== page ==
institutions or actiyities which are revealed before us. 

Mr. Gesell is to conduct the examination? 

Mr. Frank. That is correct. 

The Chairman. Mr. Gesell, are you ready to..proceed? 

Mr. Gesell. I am, Mr. Chairman. 

THE GROUP association 

Mr. Gesell. The first intercompany arrangement to be considered 
will be the Group Association, an organization among principal com- 
panies issuing various form of group insurance. I would like to call 
as my first witness Mr. B. D. Flynn, of the Travelers Insurance Co. 

The Chairman. Mr. Flynn, do you solemnly swear that the testi- 
mony you are about to give in these proceedings shall be the truth, 
the whole truth, and nothing but the truth, so help you God ? 

Mr. Flynn. I do. 

TESTIMONY OF BENEDICT D. FLYNN, VICE PRESIDENT AND 
ACTUARY, TRAVELERS INSURANCE CO., HARTFORD, CONN. 

Mr. Gesell. Will you state your full name, please, sir ? 
Mr. Flynn. Benedict D. Flynn. 

Mr. Gesell. Are you associated with the Travelers Life Insurance 
Co.? 
Mr. Flynn. Yes, sir. 
Mr. Gesell. In what capacity ? 
Mr. Flynn. Vice president and actuary. 
Mr. Gesell. How long have you been with the company, Mr. 

X' ij illl S 

Mr. Flynn. Forty years, approximately. 

Mr. Gesell. How long have you been actuary for the company ? 

Mr. Flynn. Vice president and actuary since 1930. 

Mr. Gesell. Are you familiar with the activities of Travelers In- 
surance Co. in the sale of group insurance — group life insurance ? 

Mr. Flynn. Yes, sir. 

Mr. Gesell. Will you tell us a little about group insurance, what 
kind of insurance is it, how is it sold, and so forth ? 

Mr. Flynn, Group insurance is insurance issued to an employer 
to cover his employees for life insurance, accident, and sickness in- 
surance, or annuities as pensions. At least 75 percent of the eligible 
employees must be covered. 

The Chairman. How many? 

Mr. Flynn. Seventy-five percent of eligible employees; and be- 
cause of the fact that a large percentage of eiigibles come into the 
plan it is written without examination, medical examination ; that is, 
there is no medical test. It is written under a plan which precludes 
individual selection; that is, the amount of insurance is graded by 



CONCENTRATION OF ECONOMIC POWER 4155 

classification of some kind under conditions pertaining to 
employment. 

Mr. Gesell. You mean by that that employees within a certain 
salary or wage level will receive so much insurance; those in the 
next nighest will receive, perhaps, a little additional amount. 

Mr. Fltnn. That is it. That would be one way of classifying 
them. 

The Chairman. How many different ways of classifying are 
there? 

Mr. Flynn, Well, you can classify by occupational class, by salary 
class, by years of service, and also they have modified the amount 
by sex. 

The Chairman, I beg your pardon. 

Mr. Flynn. By sex; that is, the woman worker having a lower 
amount. 

Mr. Gesell. "Now, is group insurance rewritten every year?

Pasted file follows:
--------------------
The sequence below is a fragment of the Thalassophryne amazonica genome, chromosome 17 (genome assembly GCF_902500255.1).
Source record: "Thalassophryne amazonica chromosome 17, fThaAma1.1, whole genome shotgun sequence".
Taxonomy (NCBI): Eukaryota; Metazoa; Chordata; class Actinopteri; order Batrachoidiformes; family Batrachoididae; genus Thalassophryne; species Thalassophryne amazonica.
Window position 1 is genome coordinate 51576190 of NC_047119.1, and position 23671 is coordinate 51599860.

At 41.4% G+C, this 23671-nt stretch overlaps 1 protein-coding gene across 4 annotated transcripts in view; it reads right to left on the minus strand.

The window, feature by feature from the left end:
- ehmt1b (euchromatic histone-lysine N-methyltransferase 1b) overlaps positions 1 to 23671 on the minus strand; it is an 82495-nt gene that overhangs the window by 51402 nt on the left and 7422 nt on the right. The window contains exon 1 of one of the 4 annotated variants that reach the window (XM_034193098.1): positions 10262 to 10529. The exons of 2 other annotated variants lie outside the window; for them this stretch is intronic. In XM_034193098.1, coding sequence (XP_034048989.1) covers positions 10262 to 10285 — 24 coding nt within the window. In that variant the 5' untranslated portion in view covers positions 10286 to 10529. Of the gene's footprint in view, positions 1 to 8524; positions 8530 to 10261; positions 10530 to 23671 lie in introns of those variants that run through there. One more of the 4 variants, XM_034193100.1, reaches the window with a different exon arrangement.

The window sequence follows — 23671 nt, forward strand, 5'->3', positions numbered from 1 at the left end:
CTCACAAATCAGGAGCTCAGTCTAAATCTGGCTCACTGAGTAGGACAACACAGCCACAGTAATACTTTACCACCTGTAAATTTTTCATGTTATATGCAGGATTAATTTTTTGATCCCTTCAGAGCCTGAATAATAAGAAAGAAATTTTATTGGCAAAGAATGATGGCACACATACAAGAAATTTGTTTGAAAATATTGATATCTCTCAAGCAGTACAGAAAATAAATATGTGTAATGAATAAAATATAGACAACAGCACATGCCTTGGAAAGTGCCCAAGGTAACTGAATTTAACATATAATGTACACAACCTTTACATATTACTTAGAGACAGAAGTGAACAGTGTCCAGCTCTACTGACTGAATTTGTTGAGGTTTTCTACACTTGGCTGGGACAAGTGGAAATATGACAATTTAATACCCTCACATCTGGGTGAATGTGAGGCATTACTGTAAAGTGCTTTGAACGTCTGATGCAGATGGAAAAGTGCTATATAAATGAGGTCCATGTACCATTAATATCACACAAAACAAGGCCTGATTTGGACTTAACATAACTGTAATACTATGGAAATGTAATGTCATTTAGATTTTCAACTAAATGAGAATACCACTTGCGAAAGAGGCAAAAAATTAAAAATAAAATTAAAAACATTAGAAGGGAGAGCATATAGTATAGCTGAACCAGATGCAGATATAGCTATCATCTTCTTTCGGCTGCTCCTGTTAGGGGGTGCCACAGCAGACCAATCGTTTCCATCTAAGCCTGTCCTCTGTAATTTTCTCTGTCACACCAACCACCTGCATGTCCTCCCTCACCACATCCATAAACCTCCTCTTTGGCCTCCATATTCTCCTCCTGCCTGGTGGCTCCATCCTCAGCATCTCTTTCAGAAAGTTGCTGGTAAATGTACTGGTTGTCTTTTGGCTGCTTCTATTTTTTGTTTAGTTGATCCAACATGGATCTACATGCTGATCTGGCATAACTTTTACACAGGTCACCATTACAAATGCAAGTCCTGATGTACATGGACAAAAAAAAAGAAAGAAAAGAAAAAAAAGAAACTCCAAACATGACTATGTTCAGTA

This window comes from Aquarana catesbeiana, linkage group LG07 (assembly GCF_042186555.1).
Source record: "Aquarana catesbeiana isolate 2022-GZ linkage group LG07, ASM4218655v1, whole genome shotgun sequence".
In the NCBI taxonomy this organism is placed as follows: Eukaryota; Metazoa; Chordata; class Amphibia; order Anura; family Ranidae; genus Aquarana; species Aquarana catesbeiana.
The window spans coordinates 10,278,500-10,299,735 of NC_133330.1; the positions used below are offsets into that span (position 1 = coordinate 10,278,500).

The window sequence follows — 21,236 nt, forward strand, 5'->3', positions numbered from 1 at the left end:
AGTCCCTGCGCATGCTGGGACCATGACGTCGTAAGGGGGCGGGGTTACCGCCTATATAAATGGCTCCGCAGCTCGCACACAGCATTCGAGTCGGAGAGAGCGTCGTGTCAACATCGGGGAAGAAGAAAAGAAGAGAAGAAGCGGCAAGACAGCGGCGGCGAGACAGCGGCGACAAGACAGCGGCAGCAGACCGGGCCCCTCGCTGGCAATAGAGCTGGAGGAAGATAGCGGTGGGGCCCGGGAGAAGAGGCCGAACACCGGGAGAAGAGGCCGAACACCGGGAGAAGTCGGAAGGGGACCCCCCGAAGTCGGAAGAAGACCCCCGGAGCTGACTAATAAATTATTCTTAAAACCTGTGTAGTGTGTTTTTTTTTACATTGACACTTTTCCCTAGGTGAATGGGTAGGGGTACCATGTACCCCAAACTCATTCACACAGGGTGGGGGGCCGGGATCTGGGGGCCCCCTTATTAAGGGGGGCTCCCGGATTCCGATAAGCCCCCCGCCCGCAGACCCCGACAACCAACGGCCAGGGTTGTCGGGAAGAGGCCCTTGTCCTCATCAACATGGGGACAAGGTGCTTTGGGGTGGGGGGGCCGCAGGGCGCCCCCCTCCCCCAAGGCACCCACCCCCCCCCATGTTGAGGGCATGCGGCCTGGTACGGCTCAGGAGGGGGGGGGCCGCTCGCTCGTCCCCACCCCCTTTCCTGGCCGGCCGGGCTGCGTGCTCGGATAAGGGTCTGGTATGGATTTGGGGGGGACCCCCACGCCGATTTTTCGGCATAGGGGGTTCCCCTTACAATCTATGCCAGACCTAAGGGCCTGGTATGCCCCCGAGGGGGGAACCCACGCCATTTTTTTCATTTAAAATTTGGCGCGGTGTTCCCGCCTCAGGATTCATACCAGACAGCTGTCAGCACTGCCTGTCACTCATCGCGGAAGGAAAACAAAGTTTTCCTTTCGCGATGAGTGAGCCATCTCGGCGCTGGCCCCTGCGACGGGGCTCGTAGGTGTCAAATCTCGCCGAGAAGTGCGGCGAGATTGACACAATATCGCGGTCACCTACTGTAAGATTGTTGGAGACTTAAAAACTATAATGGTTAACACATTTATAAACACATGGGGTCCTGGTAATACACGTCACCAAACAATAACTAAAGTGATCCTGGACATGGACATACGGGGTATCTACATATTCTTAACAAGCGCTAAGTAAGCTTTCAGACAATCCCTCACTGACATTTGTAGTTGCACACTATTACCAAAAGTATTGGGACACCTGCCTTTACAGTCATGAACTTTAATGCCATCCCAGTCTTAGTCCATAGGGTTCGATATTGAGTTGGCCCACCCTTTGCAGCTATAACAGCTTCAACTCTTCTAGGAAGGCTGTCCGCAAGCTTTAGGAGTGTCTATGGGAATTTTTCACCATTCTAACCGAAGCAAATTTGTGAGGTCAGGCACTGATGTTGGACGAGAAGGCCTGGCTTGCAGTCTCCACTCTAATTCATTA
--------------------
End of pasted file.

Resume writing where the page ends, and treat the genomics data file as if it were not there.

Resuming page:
Mr. Flynn. No; the contracts are ordinarily 1-year, renewable- 
term contracts. 

Mr. Gesell. They are renewed at the option of the employer every 
year, are they not? 

Mr. Flynn. At the option of the employer. 

Mr. Gesell. Both the emploj^er and the employee are covered by 
the policies in ixiost cases, &,re they not? 

Mr. Flynn. The employees are always covered, but the employer, 
if it is a corporation — the officials of the corporation are eligible; 
but if an employer owns the establishment, he is not an employee 
technically and not covered. 

Mr. Gesell. How many people would you say are covered by group 
life insurance in the United States at the present time? Am I not 
correct it has been estimated to be around 9,000,000? 

Mr. Flynn. I think that is correct: about 9,000,000. ^ 
' Mr. Gesell. They are, by and large, the wage earning group, em- 
ployees in industrial concerns? 

Mr. Flynn. Yes; by and large, the majority are the wage-earning 
class. 

Mr. Gesell. Just roughly, about liow much does each employer pay 
per $1,000 of group life insurance under a group-life plan? Is it 
around 60 cents per thousand ? 

Mr. Flynn. Sixty cents, as a rule. 

Mr. Gesell. That is monthly or yearly ? 

Mr. Flynn. Monthly. 

Mr. Gesell. When was group life insurance first written, do you 
recall ? 

Mr. Flynn. I should say about 1914. 

Mr. Gesell. It has had a rather spectacular growth since that time, 
has it not? 

Mr. Flynn. Yes, it has. 

Mr. Gesell. Both with respect to the number of companies writing 
it and as to the amount of insurance in force. 

Mr. Flynn. Particularly as to the amount of insurance in force. 

Senator King. Did you state the maximum amount of any policy? 

Mr. Flynn. Per individual? 

Senator King. Yes. 



4156 CONCENTEATION OF ECONOMIC POWEU 

Mr. Fltnn. $20,000 in very, very large cases. The average maxi- 
mum per case is about five thousand. 

Mr. Gesell. As background at this point I should like to offer for 
the recoi'd a schedule which has been prepared by tlie staff of the 
Securities and Exchange C.'ommission from Spectator Insui-ance Year- 
book for the issues 1927 to 1938, entitled "Group Life Insurance — 
United States Companies." This schedule shows the number of com-